Georgia Barnes is the daughter of LEFTFIELD’s Neil Barnes and the former drummer for Kate Tempest. Although her eponymous debut album possessed a more urban DIY feel, her sound has recently moved into more accessible electronic pop territory. From upcoming second album ‘Seeking Thrills’, the gloriously throbbing workout of ‘About Work The Dancefloor’ took its lead from ROBYN with its rousing Scandipop sheen, offset by a creepy distorted vocal refrain.
A Copenhagen domiciled German, classically schooled Greta Louise Schenk teamed up with Norwegian producer FARAO to enter a dreamy synthpop universe. With its unusual rhythmic structure and chromatic overtones, ‘White’ could have been an art rock number? “I often wonder how this song came out of me” she said, “I actually wrote it on my Irish bouzouki, which may explain the chords. I was listening a lot to LANA DEL REY and it was quite a dark time in my life.”
Another project of Johnny Jewel, HEAVEN first came to wider attention with the ‘Lonesome Town’ EP. Fronted by the enigmatic allure of singer and keyboardist Aja, the brilliant ‘Truth Or Dare’ perhaps unsurprisingly sounded like CHROMATICS but with more synths and drum machine. While on tour as keyboardist with DESIRE, Aja took the title literally when they performed a cover of NEW ORDER’s ‘Bizarre Love Triangle’ and Jewel watched nearby…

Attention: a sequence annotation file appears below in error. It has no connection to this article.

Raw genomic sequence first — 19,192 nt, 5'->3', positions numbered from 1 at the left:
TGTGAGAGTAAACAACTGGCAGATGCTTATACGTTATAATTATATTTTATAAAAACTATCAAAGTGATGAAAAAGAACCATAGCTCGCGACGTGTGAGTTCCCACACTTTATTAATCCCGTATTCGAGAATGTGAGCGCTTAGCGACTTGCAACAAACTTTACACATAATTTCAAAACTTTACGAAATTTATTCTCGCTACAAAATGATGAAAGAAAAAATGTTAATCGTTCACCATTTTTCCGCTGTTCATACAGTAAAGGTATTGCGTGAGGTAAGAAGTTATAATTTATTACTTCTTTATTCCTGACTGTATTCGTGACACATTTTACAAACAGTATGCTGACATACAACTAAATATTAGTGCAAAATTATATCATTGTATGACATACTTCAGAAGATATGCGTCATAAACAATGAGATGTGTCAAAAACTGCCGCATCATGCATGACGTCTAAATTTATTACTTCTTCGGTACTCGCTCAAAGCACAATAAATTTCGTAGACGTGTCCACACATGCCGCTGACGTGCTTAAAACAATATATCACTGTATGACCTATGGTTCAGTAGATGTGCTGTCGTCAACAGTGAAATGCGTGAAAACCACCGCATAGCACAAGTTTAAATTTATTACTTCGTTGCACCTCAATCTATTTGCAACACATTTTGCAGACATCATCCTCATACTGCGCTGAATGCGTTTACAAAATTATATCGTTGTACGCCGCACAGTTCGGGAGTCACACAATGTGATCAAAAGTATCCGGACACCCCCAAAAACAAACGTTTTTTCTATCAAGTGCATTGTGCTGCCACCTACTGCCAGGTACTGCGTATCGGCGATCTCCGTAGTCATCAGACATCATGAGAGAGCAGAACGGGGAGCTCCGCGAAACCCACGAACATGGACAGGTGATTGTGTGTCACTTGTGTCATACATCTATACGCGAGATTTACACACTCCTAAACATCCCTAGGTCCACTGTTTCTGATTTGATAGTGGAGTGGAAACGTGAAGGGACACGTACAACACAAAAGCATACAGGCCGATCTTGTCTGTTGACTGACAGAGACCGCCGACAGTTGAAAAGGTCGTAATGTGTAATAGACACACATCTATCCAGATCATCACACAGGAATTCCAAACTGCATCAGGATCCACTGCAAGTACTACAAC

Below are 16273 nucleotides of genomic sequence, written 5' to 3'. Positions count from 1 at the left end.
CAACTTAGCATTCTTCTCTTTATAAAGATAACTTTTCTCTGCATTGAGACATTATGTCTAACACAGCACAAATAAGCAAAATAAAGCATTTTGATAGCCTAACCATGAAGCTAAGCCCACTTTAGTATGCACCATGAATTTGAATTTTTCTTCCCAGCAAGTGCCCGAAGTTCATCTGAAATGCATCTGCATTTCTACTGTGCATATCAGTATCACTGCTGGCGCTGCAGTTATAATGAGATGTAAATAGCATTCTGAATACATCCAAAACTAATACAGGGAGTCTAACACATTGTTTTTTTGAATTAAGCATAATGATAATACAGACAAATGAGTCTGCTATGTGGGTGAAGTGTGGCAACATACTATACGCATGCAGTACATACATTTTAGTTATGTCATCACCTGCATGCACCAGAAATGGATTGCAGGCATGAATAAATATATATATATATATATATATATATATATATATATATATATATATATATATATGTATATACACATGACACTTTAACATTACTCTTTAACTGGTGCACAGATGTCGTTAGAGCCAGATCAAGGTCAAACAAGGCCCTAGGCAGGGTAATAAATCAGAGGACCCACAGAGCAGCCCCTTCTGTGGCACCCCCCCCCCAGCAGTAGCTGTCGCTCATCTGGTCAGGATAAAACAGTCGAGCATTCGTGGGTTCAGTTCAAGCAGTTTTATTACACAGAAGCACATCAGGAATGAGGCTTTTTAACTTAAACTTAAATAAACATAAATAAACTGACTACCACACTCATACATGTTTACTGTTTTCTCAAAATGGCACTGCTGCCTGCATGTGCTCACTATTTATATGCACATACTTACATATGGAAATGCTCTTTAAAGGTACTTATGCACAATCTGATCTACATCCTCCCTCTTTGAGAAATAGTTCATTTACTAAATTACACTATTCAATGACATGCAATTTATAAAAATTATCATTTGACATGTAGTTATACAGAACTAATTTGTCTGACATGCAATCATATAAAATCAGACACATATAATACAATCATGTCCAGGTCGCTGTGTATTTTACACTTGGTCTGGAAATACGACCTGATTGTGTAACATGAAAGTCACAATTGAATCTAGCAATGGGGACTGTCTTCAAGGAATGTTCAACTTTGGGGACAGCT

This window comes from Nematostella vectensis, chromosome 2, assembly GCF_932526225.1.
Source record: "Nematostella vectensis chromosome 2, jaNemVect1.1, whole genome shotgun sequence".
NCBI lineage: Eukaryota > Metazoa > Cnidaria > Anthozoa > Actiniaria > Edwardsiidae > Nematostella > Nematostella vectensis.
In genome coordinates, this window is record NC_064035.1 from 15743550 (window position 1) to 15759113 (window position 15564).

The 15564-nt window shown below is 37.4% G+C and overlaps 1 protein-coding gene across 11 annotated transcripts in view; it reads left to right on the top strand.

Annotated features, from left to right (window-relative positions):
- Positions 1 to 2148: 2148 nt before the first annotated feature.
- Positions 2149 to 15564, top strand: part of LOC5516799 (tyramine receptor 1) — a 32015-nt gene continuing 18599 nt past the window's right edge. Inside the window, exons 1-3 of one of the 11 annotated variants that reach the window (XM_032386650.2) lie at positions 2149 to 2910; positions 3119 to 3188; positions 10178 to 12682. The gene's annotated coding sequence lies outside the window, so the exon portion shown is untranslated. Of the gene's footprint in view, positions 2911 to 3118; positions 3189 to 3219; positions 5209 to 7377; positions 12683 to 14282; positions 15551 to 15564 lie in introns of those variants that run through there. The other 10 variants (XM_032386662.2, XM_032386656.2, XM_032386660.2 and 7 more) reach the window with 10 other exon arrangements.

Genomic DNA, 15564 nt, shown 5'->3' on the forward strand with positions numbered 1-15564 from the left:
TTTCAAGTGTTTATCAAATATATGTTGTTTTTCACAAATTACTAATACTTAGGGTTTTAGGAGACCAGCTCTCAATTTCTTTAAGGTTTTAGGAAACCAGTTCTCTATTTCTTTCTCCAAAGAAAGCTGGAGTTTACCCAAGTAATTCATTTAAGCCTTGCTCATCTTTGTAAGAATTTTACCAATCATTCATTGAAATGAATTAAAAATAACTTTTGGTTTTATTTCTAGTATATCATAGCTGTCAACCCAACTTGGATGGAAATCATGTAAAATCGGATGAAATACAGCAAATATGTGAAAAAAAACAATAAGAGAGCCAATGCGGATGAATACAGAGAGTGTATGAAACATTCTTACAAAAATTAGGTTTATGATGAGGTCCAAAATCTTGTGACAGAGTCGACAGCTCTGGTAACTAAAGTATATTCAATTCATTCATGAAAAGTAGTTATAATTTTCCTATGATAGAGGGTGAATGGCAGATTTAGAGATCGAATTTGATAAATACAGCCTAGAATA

ALICE HUBBLE is the new solo project of Alice Hubley, previously best known for fronting ARTHUR & MARTHA and COSINES. Hubley’s synth earth mother demeanour came to the fore on the sub-OMD of ‘We Are Still Alone’. While the lilting bass and elegiac transistorised melody were glorious, when the synth strings responded in that ASHRA style, it became perfect avant pop with Hubley sadly resigning to herself that she “couldn’t find the way to make me better”.
Leeds based singer / songwriter IMI is gifted with a most glorious soprano but she applies that and her love of analogue synths to an intelligent avant pop aesthetic. ‘I Feel Alright’ with its sharp melodic call and ethereal voices headed into assertive optimism. This most promising young synth talent told The Electricity Club: “This song was written after a few years of struggling with some personal issues and it was a celebration of finally feeling ok and feeling hopeful about the future.”
Hailing from Sheffield, INTERNATIONAL TEACHERS OF POP and their world of academia would make “eccentric Northern electronic pop” compulsory on the curriculum. From their vibrant and accessible self-titled debut album, the bubbly ‘Love Girl’ was a luscious cross between DUBSTAR and THE HUMAN LEAGUE. Cosmic but catchy, their intelligent musical escapism has been just the tonic in these turbulent times. One of their manifesto statements is “Smile at the neon and the mirrorball”.
Producing his most synthpop work in ages, originally from the ‘Eddie The Eagle’ film sessions, Howard Jones said of ‘Hero In Your Eyes’: “I was really drawn to the part where his parents were amazing, continuing to believe in him when he was obviously not really very good at what he’d chosen to do, they kept supporting him. So him being a hero in their eyes always, that ‘I’ll be there for you’ feeling, I thought that it was something a lot of people could relate to”